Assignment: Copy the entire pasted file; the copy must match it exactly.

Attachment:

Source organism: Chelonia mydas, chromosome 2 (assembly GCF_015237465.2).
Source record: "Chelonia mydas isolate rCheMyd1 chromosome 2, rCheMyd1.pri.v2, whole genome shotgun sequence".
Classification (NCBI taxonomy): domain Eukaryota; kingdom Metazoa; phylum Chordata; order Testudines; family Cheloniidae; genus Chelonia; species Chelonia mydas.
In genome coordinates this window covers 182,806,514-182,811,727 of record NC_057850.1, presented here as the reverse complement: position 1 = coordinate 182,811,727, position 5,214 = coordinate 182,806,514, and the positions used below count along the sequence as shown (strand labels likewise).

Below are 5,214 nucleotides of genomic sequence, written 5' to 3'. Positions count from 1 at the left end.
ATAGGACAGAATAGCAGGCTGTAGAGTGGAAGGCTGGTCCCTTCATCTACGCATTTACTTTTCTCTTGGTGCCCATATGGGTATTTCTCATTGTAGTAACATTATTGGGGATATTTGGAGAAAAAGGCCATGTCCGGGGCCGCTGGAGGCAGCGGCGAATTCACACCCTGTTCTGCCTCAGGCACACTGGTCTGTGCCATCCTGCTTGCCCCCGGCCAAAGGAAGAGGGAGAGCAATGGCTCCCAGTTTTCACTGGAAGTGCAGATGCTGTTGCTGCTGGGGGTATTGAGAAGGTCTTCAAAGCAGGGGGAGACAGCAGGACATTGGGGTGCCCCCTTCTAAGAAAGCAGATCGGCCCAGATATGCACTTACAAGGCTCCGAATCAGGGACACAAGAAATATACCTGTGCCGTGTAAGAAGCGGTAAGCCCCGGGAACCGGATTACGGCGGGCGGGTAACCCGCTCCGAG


Source organism: Chelonia mydas, chromosome 2 (assembly GCF_015237465.2).
Source record: "Chelonia mydas isolate rCheMyd1 chromosome 2, rCheMyd1.pri.v2, whole genome shotgun sequence".
Classification (NCBI taxonomy): domain Eukaryota; kingdom Metazoa; phylum Chordata; order Testudines; family Cheloniidae; genus Chelonia; species Chelonia mydas.
In genome coordinates this window covers 182,806,514-182,811,727 of record NC_057850.1, presented here as the reverse complement: position 1 = coordinate 182,811,727, position 5,214 = coordinate 182,806,514, and the positions used below count along the sequence as shown (strand labels likewise).

Below are 5,214 nucleotides of genomic sequence, written 5' to 3'. Positions count from 1 at the left end.
ATAGGACAGAATAGCAGGCTGTAGAGTGGAAGGCTGGTCCCTTCATCTACGCATTTACTTTTCTCTTGGTGCCCATATGGGTATTTCTCATTGTAGTAACATTATTGGGGATATTTGGAGAAAAAGGCCATGTCCGGGGCCGCTGGAGGCAGCGGCGAATTCACACCCTGTTCTGCCTCAGGCACACTGGTCTGTGCCATCCTGCTTGCCCCCGGCCAAAGGAAGAGGGAGAGCAATGGCTCCCAGTTTTCACTGGAAGTGCAGATGCTGTTGCTGCTGGGGGTATTGAGAAGGTCTTCAAAGCAGGGGGAGACAGCAGGACATTGGGGTGCCCCCTTCTAAGAAAGCAGATCGGCCCAGATATGCACTTACAAGGCTCCGAATCAGGGACACAAGAAATATACCTGTGCCGTGTAAGAAGCGGTAAGCCCCGGGAACCGGATTACGGCGGGCGGGTAACCCGCTCCGAG